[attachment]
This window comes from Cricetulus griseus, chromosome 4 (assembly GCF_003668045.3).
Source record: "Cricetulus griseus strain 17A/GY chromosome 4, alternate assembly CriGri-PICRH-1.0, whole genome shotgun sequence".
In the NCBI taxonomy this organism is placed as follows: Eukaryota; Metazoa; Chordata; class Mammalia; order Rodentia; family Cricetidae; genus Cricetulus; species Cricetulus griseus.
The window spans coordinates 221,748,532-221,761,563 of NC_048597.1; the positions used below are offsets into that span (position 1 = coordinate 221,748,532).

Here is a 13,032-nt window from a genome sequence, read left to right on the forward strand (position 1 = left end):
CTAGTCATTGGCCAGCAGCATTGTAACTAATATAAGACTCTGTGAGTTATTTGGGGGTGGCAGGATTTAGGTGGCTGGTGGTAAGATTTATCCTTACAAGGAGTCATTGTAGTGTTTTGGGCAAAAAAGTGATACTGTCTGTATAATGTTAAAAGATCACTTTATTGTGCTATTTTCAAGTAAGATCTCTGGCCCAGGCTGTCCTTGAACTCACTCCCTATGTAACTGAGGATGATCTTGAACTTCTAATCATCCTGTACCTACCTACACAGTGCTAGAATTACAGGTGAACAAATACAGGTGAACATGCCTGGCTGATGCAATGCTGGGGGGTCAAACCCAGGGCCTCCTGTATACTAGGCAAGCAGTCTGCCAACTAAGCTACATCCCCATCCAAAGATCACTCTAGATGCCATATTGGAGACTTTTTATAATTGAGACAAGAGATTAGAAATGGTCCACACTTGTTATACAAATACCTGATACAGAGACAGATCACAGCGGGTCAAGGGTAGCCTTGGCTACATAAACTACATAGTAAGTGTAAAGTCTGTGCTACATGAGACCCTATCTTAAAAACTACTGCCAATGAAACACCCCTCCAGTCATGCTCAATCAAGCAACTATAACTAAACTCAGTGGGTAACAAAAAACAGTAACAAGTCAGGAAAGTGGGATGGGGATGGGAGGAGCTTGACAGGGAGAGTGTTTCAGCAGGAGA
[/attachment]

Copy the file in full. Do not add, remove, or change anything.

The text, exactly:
This window comes from Cricetulus griseus, chromosome 4 (assembly GCF_003668045.3).
Source record: "Cricetulus griseus strain 17A/GY chromosome 4, alternate assembly CriGri-PICRH-1.0, whole genome shotgun sequence".
In the NCBI taxonomy this organism is placed as follows: Eukaryota; Metazoa; Chordata; class Mammalia; order Rodentia; family Cricetidae; genus Cricetulus; species Cricetulus griseus.
The window spans coordinates 221,748,532-221,761,563 of NC_048597.1; the positions used below are offsets into that span (position 1 = coordinate 221,748,532).

Here is a 13,032-nt window from a genome sequence, read left to right on the forward strand (position 1 = left end):
CTAGTCATTGGCCAGCAGCATTGTAACTAATATAAGACTCTGTGAGTTATTTGGGGGTGGCAGGATTTAGGTGGCTGGTGGTAAGATTTATCCTTACAAGGAGTCATTGTAGTGTTTTGGGCAAAAAAGTGATACTGTCTGTATAATGTTAAAAGATCACTTTATTGTGCTATTTTCAAGTAAGATCTCTGGCCCAGGCTGTCCTTGAACTCACTCCCTATGTAACTGAGGATGATCTTGAACTTCTAATCATCCTGTACCTACCTACACAGTGCTAGAATTACAGGTGAACAAATACAGGTGAACATGCCTGGCTGATGCAATGCTGGGGGGTCAAACCCAGGGCCTCCTGTATACTAGGCAAGCAGTCTGCCAACTAAGCTACATCCCCATCCAAAGATCACTCTAGATGCCATATTGGAGACTTTTTATAATTGAGACAAGAGATTAGAAATGGTCCACACTTGTTATACAAATACCTGATACAGAGACAGATCACAGCGGGTCAAGGGTAGCCTTGGCTACATAAACTACATAGTAAGTGTAAAGTCTGTGCTACATGAGACCCTATCTTAAAAACTACTGCCAATGAAACACCCCTCCAGTCATGCTCAATCAAGCAACTATAACTAAACTCAGTGGGTAACAAAAAACAGTAACAAGTCAGGAAAGTGGGATGGGGATGGGAGGAGCTTGACAGGGAGAGTGTTTCAGCAGGAGA